?
Solved

What does "Big Oh of 1" mean?

Posted on 2011-10-08
15
Medium Priority
?
306 Views
Last Modified: 2012-06-27
My algorithms textbook discusses what a binary search is an why it has a logarithmic running time. At one point it says "Clearly, all the work done inside the while loop in the binary search program takes O(1) per iteration, so the analysis requires determining the number of times around the loop." I know that O(N) basically means that N is growing faster than the function you are comparing it to. But what does  O(1) mean?
1    int[] data;
2    int size;
3
4    public boolean binarySearch(int key) 
5    {
6         int low = 0;
7         int high = size - 1;
8          
9         while(high >= low) {
10             int middle = (low + high) / 2;
11             if(data[middle] == key) {
12                 return true;
13             }
14             if(data[middle] < key) {
15                 low = middle + 1;
16             }
17             if(data[middle] > key) {
18                 high = middle - 1;
19             }
20        }
21        return false;
22   }

Open in new window

0
Comment
Question by:shampouya
  • 6
  • 4
  • 2
  • +2
15 Comments
 

Author Comment

by:shampouya
ID: 36936711
And also, why does the binary code algorithm operate with a O(Log N) running time?
0
 
LVL 27

Expert Comment

by:d-glitch
ID: 36936915
A binary search runs in O(log(N)) because you have to log2(N) comparisons.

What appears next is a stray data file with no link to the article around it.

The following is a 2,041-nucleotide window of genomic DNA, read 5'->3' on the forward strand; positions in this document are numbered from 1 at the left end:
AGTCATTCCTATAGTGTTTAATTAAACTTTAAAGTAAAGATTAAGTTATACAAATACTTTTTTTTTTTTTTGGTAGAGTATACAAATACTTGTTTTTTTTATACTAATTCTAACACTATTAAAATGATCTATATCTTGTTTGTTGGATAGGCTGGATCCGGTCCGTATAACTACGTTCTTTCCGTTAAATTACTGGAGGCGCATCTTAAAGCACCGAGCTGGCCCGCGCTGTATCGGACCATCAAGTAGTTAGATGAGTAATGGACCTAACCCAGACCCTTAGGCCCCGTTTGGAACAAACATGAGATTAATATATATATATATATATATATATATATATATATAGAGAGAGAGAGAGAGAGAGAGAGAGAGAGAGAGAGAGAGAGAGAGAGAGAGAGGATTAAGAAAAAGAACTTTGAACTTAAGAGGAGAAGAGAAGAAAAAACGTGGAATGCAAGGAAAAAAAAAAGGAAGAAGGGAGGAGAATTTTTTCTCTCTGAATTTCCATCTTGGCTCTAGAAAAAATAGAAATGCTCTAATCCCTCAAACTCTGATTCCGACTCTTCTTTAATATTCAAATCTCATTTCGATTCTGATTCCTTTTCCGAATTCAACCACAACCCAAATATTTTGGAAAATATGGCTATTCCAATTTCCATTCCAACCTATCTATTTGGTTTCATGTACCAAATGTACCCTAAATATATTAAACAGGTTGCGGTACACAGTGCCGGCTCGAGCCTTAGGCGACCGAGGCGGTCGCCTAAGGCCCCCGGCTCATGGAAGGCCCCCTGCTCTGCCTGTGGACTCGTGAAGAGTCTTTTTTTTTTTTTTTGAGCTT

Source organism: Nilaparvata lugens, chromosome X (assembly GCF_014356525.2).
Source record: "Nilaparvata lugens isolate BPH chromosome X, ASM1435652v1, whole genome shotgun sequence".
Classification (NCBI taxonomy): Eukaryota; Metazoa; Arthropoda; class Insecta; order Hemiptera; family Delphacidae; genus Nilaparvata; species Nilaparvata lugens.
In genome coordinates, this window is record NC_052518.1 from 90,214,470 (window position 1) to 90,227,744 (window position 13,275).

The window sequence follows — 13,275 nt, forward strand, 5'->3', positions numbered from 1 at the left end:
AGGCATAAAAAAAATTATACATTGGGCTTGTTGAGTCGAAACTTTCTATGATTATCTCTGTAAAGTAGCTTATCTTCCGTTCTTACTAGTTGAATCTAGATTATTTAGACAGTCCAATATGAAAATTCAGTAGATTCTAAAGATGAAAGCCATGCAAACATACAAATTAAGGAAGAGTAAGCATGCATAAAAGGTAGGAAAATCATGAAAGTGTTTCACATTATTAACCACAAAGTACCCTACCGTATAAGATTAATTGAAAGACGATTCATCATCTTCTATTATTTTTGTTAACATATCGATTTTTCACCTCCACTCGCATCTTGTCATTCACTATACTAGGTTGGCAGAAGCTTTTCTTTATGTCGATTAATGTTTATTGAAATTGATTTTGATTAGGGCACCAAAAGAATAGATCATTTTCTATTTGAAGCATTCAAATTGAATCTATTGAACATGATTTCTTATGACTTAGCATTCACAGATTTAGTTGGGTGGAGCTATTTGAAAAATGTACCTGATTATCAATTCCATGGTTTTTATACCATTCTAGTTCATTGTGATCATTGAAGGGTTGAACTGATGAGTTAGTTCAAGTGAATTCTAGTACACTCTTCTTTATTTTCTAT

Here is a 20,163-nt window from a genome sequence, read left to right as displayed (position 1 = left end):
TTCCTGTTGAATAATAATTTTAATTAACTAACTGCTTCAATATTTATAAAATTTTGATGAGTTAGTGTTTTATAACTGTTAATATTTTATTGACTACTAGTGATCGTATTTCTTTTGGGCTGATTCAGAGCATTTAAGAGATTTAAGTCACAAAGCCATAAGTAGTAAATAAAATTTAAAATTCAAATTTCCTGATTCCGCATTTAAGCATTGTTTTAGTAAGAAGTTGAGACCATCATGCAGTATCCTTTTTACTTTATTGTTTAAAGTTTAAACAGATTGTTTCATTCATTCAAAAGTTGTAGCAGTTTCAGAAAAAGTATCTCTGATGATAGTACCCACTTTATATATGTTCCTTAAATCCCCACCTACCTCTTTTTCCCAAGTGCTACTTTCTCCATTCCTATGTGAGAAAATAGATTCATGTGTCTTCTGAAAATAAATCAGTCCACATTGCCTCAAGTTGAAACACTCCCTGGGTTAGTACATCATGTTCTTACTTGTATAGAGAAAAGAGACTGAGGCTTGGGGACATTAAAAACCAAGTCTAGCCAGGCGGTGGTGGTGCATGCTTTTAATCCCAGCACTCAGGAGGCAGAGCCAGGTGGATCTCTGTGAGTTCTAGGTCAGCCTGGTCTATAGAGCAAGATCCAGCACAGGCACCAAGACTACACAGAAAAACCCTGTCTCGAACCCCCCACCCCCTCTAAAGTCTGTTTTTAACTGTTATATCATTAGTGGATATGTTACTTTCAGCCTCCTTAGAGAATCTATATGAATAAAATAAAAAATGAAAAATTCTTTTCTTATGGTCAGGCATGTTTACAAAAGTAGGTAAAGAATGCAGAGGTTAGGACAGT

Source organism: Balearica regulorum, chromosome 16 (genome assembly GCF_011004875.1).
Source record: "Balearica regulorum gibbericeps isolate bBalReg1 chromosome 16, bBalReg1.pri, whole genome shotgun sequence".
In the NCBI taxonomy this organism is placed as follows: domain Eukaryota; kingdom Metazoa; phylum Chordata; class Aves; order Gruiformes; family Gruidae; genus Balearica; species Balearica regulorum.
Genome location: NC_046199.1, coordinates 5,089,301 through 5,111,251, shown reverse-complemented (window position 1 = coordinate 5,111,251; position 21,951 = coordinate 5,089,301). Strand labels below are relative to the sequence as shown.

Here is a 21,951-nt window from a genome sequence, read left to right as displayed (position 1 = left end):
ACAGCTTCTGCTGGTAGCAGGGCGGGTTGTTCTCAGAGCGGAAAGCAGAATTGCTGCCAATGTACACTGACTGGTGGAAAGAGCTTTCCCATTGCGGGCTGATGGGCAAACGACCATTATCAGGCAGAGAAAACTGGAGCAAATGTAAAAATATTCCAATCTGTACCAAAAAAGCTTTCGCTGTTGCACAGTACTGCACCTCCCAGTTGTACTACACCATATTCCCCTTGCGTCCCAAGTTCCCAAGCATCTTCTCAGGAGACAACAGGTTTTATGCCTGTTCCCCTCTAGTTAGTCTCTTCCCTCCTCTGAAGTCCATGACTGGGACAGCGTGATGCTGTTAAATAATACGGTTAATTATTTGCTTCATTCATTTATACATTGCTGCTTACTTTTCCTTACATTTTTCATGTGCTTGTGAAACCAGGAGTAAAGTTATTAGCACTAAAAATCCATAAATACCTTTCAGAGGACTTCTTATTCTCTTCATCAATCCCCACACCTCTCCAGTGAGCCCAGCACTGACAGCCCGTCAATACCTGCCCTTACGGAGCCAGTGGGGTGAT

A well designed hash sort can run O(i) (which means you find an item on the first
try), because you have essentially built lookup tables.
0
 
LVL 27

Expert Comment

by:d-glitch
ID: 36936918
A well designed hash sort can run O(1) .....
0
Prep for the ITIL® Foundation Certification Exam

December’s Course of the Month is now available! Enroll to learn ITIL® Foundation best practices for delivering IT services effectively and efficiently.

 
LVL 13

Assisted Solution

by:Superdave
Superdave earned 800 total points
ID: 36937174
O(1) means it runs in constant time; it takes the same amount of time no matter what N is.
O(N) means the time it takes is proportional to N; if N (e.g. the number of items you are sorting) is doubled, it takes twice as long.
0
 
LVL 12

Accepted Solution

by:
PCableGuy earned 1200 total points
ID: 36937394
Why does the binary code algorithm operate with a O(Log N) running time?

Because it cuts the search space in half after each loop iteation until it finds its target. For instance, to find its target among a list of 64 items it will loop a maximum of 6 times. Larger and smaller inputs will produce similar results. For instance, finding the target among a list of 7 items will take a maximum of 3 iterations of the loop. Another example, finding the target with an input of 1024 items will take a maximum of 10 iterations of the loop.

Does this help you?
0
 

Author Comment

by:shampouya
ID: 36945454
PCableGuy, thanks your comment helped, but I have one question. Won't the algorithm loop a maximum of 7 times when dealing with a list of 64 items?

64 - 1st loop is through the full array of 64 items
32 - 2nd loop
16 - 3rd loop
8 - 4th loop
4 - 5th loop
2 - 6th loop
1 - 7th loop
0
 
LVL 12

Expert Comment

by:PCableGuy
ID: 36946125
There is a thorough explanation here: http://en.wikiversity.org/wiki/Introduction_to_Complexity_Theory/Big_O_Algorithm_Analysis

An important detail is the list of items needs to be sorted for Binary search to work properly.

I think it will cut the search space in half after one loop.

For instance,  if it were a list of 64 integers, let's assume the key is the number 45. Let's also assume a member of the list, data[31] is equal to 50.

Let's walk thru one loop of the while loop with comments in the code.



//High = 63, low = 0, it will drop into the while loop
// key = 45, size = 64, data[31] =  50